The Works of the English Poets: With Prefaces, Biographical and Critical, Volume 49

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Samuel Johnson
C. Bathurst, 1779
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Page 238 - How sleep the brave, who sink to rest, By all their country's wishes blest ! When Spring, with dewy fingers cold, Returns to deck their hallowed mould, She there shall dress a sweeter sod Than Fancy's feet have ever trod. By fairy hands their knell is rung ; By forms unseen their dirge is sung : There Honour comes, a pilgrim gray, To bless the turf that wraps their clay ; And Freedom shall awhile repair, To dwell a weeping hermit there ! TO MERCY.
Page 257 - Love framed with Mirth a gay fantastic round : Loose were her tresses seen, her zone unbound; And he, amidst his frolic play, As if he would the charming air repay, Shook thousand odours from his dewy wings.
Page 255 - And bade the lovely scenes at distance hail. Still would her touch the strain prolong ; And from the rocks, the woods, the vale, She call'd on Echo still through all the song ; And where her sweetest theme she chose, A soft responsive voice was heard at every close ; And Hope enchanted smil'd, and wav'd her golden hair...
Page 250 - While Spring shall pour his showers, as oft he wont> And bathe thy breathing tresses, meekest Eve ! While Summer loves to sport Beneath thy lingering light : While sallow Autumn fills thy lap with leaves, Or Winter yelling through the troublous air, Affrights thy shrinking train, And rudely rends thy robes : So long, regardful of thy quiet rule, Shall Fancy, Friendship, Science, smiling Peace, Thy gentlest influence own, And love thy favourite name ! ODE TO PEACE.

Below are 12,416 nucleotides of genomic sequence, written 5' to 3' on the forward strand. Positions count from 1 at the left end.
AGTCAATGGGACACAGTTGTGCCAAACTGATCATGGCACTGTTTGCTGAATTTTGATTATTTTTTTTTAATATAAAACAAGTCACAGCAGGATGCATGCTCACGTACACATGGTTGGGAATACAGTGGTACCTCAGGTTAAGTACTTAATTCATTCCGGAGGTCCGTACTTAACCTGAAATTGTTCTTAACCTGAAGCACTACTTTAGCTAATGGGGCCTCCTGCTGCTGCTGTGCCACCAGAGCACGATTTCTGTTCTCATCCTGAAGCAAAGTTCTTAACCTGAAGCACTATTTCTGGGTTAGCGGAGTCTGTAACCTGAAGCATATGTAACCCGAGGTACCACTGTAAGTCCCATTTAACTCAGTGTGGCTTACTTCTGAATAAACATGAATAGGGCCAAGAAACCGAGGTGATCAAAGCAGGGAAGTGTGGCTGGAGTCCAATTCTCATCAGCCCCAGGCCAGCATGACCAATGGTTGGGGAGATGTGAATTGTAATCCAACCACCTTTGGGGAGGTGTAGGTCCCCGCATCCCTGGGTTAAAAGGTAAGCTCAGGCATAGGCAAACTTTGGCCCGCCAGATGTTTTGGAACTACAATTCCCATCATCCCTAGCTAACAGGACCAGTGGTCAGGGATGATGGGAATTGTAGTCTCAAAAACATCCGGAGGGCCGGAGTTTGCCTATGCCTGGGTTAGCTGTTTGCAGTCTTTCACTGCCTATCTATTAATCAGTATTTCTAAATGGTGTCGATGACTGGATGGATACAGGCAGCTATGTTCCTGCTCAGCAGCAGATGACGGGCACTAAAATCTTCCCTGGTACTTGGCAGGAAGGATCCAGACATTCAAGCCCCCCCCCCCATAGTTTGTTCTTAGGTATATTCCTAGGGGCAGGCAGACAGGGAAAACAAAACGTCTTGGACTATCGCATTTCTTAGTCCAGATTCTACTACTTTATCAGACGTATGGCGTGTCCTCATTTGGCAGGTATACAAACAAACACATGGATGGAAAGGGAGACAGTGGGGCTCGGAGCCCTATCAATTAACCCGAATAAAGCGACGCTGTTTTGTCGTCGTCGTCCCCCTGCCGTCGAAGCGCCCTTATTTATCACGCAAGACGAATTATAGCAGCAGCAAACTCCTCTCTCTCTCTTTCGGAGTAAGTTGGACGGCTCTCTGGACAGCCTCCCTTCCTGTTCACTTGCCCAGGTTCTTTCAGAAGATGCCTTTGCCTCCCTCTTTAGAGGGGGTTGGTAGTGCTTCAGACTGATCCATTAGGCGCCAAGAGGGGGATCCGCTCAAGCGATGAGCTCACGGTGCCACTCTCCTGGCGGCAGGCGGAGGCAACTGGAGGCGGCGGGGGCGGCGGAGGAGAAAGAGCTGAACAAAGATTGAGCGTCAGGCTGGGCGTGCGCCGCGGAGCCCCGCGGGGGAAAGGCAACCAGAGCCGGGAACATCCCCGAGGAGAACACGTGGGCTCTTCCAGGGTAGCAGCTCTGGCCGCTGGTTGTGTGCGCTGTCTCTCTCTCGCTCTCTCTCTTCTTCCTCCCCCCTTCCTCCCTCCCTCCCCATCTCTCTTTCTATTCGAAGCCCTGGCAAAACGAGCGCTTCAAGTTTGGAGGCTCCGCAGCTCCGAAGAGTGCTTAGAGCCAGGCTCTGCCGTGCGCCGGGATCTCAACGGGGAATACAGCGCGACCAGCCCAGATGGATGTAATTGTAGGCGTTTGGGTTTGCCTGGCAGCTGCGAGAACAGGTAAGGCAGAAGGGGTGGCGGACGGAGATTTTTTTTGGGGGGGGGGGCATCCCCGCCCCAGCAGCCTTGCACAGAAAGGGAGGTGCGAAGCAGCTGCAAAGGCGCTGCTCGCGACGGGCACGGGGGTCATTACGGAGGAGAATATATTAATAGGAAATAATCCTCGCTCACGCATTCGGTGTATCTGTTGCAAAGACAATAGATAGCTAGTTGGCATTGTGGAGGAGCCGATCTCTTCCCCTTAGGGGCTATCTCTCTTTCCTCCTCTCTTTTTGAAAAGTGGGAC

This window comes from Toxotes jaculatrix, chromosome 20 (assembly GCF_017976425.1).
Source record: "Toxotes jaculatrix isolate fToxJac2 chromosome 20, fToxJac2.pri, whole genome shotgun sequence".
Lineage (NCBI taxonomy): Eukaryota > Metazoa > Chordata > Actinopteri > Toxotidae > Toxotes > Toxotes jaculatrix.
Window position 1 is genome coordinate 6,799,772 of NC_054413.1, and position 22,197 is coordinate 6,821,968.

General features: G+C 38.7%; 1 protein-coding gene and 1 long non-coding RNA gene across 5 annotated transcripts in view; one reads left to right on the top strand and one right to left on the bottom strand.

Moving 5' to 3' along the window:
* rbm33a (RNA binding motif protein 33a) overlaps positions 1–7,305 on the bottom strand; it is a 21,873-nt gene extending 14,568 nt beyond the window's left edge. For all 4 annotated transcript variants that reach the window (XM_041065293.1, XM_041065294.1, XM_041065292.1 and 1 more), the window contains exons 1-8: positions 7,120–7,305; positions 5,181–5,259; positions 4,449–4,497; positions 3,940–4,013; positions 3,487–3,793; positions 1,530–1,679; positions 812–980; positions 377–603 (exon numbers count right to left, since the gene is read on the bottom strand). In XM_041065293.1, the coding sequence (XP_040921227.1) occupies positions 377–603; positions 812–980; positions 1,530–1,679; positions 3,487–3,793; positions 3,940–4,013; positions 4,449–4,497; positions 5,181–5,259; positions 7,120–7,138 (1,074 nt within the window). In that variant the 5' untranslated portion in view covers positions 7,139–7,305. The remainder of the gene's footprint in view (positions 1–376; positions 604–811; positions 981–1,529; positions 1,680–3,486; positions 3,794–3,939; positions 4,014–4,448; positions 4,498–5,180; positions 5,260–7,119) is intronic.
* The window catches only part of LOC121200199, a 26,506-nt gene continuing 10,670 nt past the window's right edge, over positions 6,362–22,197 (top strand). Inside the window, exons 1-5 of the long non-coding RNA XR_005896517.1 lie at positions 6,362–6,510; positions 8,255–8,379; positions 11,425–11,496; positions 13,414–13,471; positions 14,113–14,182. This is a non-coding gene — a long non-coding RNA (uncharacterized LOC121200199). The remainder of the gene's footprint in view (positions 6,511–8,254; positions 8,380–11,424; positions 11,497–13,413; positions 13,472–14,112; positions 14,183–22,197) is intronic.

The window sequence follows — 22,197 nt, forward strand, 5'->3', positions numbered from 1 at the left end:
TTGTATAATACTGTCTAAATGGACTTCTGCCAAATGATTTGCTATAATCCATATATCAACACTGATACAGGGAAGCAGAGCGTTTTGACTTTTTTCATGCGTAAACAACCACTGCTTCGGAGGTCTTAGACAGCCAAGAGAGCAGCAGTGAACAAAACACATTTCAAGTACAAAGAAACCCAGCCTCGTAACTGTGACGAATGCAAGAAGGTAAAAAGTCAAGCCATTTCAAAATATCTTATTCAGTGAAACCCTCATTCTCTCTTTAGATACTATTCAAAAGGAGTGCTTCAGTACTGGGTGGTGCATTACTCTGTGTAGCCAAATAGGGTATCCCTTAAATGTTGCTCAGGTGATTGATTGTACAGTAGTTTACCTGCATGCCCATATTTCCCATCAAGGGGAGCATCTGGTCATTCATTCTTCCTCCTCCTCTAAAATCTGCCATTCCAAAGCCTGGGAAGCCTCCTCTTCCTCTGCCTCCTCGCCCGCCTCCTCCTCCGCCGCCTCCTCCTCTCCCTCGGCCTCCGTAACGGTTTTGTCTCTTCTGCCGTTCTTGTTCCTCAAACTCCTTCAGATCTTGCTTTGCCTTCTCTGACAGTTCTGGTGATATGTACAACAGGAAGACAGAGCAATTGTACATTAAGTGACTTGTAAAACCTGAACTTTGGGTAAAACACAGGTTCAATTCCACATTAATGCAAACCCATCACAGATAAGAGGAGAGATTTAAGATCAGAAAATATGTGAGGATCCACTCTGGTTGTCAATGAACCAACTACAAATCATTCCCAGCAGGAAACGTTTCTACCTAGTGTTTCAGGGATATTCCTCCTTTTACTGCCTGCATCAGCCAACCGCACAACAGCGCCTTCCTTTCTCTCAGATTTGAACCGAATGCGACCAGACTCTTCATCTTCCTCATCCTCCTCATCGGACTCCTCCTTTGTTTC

Page 300 - Who slept in buds the day, And many a Nymph who wreathes her brows with sedge And sheds the freshening dew, and lovelier still The pensive Pleasures sweet Prepare thy shadowy car.
Page 255 - He threw his blood-stained sword in thunder down, And with a withering look The war-denouncing trumpet took, And blew a blast so loud and dread, Were ne'er prophetic sounds so full of woe.
Page 233 - O thou, whose spirit most possest The sacred seat of Shakspeare's breast! By all that from thy prophet broke. In thy divine emotions spoke ; Hither again thy fury deal, Teach me but once like him to feel : His cypress wreath my meed decree, And I, O Fear, will dwell with thee ! ODE TO SIMPLICITY.
Page 264 - The redbreast oft, at evening hours, Shall kindly lend his little aid, With hoary moss, and gathered flowers, To deck the ground where thou art laid.
Page 221 - What if the lion in his rage I meet ! Oft in the dust I view his printed feet: And, fearful ! oft, when day's declining light Yields her pale empire to the mourner night, By hunger...
Page 256 - When Cheerfulness, a nymph of healthiest hue, Her bow across her shoulder flung, Her buskins gemmed with morning dew, Blew an inspiring air, that dale and thicket rung, The hunter's call, to faun and dryad known!

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